Marketing Mondays: Editorial Coverage, Part 2

Part 1: Art Magazines

Beyond the Art Magazines

In last week’s Marketing Mondays I talked about the ways images of your art might be included in an art magazine. In this installment I’d like to broaden the scope. Let’s look at some options.
Shelter Magazines
These are the magazines focusing on home, garden, cottage and apartment, whether urban or rustic, national or regional, high-tech or haimish. Usually it’s the decorator or architect who courts the editors, with the result that one of their projects gets featured. If your work is shown and identified, the visibility could lead to gallery or collector interest. Often, however, everything but the art gets identified. An example: The New York Magazine annual home issue last year. The cover showed a large painting over a mantel with some furniture on either side of it. The painting dominated the room and the magazine cover. The "On the cover" info on the inside page identified the architect and designer, the furnishings, and all the objects. Appallingly there was no mention of the painting or its artist.
But  if your work is shown and identified, you never know what might result.
. A consultant in charge of securing 200 works for a new hotel might see and love your work, contact you, and buy out half your studio, or commission you for a project. (Make sure you're Google-able.)

. A dealer, seeing editorial interest in your work, may express interest in showing (or even representing) representing you.
. The magazine might be the guilty pleasure of a museum curator you've been trying to show your work to. Your name rings a bell as he's reading, the result of the postcards you've sent. You receive an email. You never know.

Editors from shelter magazines visit galleries and art fairs such as the SOFA (Sculptural Objects and Fine Art) Show looking for unique pieces to feature in the front of the book, magazine speak for the usually single-page articles leading up to the well, where the main multi-page stories are. Objects, art, artists—whatever and whomever strike an editor’s fancy could be featured.

If you’re interested in tossing your hat into this ring, find out who the editors are (look on the masthead) and put them on your postcard mailing list. If you think your work might appeal to the esthetic of a particular magazine, put a small selection of images together, much as you would for a gallery, and send them in the manner the magazine prefers to receive submissions. As with the art magazines, regional publications may offer an easier entrée.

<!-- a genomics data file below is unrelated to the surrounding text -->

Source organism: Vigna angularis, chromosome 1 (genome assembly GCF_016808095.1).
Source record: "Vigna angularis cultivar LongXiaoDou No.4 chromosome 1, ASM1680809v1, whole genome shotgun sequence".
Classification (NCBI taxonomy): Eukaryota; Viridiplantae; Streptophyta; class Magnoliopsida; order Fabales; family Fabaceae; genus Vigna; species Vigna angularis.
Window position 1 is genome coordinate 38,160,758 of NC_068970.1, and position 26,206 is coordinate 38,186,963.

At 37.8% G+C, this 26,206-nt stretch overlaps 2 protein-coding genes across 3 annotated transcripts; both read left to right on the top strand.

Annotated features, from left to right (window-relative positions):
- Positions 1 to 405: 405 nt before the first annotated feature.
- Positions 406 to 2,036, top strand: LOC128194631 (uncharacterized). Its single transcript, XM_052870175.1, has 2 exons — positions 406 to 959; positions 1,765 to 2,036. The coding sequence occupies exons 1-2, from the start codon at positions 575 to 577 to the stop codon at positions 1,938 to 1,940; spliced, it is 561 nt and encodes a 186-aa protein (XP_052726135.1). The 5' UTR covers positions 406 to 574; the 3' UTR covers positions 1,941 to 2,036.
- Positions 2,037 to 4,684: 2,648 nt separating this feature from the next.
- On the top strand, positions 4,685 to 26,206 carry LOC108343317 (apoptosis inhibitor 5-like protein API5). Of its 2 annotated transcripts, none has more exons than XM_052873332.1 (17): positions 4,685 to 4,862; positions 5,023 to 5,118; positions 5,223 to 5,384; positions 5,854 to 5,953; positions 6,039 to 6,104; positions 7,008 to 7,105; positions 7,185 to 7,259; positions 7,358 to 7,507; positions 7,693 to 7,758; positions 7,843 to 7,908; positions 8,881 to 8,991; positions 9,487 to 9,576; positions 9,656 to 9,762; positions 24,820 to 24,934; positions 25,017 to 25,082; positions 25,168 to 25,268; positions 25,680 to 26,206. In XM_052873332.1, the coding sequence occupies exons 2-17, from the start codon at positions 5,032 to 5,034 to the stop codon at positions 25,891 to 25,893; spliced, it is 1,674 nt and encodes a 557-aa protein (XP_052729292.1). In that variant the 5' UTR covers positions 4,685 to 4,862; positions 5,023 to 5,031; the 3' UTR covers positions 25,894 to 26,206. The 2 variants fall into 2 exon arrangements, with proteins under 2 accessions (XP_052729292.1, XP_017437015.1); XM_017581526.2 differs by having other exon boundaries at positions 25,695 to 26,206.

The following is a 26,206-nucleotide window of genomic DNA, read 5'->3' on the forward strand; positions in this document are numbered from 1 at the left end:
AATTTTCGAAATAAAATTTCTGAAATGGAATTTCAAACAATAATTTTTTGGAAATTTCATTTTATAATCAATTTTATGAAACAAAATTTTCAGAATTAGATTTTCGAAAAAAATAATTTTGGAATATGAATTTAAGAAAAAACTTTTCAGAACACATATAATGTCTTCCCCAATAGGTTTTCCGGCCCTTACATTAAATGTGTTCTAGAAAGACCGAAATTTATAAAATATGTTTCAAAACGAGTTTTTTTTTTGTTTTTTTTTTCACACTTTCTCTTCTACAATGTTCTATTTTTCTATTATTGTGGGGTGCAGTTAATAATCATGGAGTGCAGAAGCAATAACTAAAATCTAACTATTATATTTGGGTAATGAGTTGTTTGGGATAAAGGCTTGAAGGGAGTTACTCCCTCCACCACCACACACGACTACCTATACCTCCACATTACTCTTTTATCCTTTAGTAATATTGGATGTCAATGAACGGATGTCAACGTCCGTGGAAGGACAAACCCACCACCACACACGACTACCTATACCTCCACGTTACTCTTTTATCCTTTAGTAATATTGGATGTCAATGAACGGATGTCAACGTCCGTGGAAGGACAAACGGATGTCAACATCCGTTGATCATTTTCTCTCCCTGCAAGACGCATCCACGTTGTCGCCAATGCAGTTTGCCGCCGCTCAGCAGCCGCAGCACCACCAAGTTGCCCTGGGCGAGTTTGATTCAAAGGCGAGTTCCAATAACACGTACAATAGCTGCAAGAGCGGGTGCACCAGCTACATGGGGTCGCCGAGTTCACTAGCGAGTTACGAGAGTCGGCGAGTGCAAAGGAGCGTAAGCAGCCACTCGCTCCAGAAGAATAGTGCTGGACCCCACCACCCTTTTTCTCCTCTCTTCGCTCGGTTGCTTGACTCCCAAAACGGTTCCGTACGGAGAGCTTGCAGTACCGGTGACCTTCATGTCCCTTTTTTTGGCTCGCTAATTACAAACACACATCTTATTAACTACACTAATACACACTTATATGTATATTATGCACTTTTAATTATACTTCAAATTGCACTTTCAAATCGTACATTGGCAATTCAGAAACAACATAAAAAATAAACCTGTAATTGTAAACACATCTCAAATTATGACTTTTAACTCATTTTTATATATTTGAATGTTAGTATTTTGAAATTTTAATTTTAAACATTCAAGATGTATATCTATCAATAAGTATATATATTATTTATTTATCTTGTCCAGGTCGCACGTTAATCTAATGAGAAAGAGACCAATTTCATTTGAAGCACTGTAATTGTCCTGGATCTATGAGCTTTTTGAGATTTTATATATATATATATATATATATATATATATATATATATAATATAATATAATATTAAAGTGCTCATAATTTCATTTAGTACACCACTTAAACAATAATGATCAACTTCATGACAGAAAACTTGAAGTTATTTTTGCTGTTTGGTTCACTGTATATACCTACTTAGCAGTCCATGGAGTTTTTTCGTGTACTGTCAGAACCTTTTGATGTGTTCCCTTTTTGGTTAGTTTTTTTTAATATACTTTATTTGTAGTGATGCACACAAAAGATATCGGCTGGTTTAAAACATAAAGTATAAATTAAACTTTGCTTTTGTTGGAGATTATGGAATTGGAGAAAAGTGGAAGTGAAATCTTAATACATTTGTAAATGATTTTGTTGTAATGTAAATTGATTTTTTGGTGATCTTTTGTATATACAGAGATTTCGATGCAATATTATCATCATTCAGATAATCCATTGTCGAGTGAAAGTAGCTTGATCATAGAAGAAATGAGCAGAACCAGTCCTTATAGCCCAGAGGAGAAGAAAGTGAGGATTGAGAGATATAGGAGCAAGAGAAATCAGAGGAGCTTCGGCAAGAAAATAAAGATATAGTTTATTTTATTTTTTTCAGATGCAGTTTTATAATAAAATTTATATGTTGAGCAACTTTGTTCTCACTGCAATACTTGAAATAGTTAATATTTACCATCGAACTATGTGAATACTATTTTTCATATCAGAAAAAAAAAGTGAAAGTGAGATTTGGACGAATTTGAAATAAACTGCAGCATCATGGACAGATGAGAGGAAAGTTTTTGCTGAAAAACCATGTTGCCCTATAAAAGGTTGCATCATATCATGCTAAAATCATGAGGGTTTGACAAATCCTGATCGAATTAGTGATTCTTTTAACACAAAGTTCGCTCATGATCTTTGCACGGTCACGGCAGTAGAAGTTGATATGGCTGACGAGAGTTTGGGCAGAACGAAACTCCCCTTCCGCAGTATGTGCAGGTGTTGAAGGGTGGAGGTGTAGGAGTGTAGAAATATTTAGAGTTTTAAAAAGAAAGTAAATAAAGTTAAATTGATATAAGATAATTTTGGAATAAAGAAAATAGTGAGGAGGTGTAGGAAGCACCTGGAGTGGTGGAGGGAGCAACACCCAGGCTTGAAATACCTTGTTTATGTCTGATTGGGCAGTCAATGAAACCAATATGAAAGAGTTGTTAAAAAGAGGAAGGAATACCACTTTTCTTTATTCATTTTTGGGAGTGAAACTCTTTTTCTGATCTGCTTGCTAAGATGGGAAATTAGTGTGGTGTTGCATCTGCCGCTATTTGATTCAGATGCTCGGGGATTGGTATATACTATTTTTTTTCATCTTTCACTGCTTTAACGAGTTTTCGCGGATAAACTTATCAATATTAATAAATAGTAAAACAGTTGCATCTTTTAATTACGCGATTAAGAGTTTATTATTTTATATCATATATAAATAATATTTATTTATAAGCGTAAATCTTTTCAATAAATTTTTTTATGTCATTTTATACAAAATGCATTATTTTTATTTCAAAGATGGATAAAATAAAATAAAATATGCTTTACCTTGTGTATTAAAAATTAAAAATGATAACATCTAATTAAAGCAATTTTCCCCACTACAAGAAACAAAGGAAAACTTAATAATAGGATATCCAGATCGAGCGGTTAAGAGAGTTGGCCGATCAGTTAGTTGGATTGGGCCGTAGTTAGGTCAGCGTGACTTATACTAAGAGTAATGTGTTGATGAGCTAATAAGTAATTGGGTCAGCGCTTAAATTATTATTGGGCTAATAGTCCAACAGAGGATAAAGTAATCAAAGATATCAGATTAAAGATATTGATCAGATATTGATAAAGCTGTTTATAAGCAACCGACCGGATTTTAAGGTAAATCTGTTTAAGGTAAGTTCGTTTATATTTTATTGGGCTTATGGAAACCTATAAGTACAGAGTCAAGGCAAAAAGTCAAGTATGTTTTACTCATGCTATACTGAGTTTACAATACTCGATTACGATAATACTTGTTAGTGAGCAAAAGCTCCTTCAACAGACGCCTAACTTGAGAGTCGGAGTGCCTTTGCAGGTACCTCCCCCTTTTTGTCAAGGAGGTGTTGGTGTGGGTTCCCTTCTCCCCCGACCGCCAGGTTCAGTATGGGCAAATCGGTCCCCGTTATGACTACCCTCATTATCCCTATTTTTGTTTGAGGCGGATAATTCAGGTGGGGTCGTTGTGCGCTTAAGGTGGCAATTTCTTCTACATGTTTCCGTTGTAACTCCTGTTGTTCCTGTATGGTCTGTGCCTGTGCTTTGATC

Women’s Magazines
While most of these glossies focus on high-priced fashion, impossibly thin models, celebrity features, and beauty tips, they may also do
front-of-the-book stories on "real women," the idea being to balance the unattainable with the reasonably achievable. Sometimes artists are among those inspirational real women. If you feel you are doing something of interest to the readers of that magazine, contact the features editor; you’ll find her/his name on the masthead. Your work could be seen by millions of readers. But know that unless the readership is interested in art—and in your work specifically—nothing may come of it.
My work was featured in just such a magazine a few years ago (I used to work with one of the editors on a different publication.) There was a nice little interview and a half-page image of my work. Michelle Obama was on the cover that issue. While it makes a great tear sheet, I have to be honest and say that the visibility led nowhere professionally. First I got an email from a professional woman on the West Coast complimenting me on the work. She loved the painting…and…and…and…would I be willing to donate it to an auction she runs to support women in need? Madam, that painting took me three months to create. I appreciate the plight of women in need, but surely you see the irony here. I also heard from an art dealer in a town so small it was off a county road. You may have a different experience. Beyoncé may see your work in Vogue and commission you to do something enormous for her next penthouse.
Regional Magazines
Regional or city magazines may be interested in the achievements of an artist in the area of its readership. Here, the inclusion could be immediately helpful. Sales aside, if you are looking for regional representation, or a teaching job, a feature in such a magazine provides an ideal platform for visibility and credibility--to say nothing of the kvell factor for your family. If you're already represented, a feature gives your gallery something to send to clients who have expressed interest in your work.

It helps to have an angle. Do you have an upcoming solo? Are you giving a talk somewhere? Editors like to peg the story to an event their readers can access. Both regional and national magazines have a two- or three-month lead time, so if you want to be timely, plan ahead. Contact the editor in chief (or the features editor), and make sure the editors are on your postcard mailing list.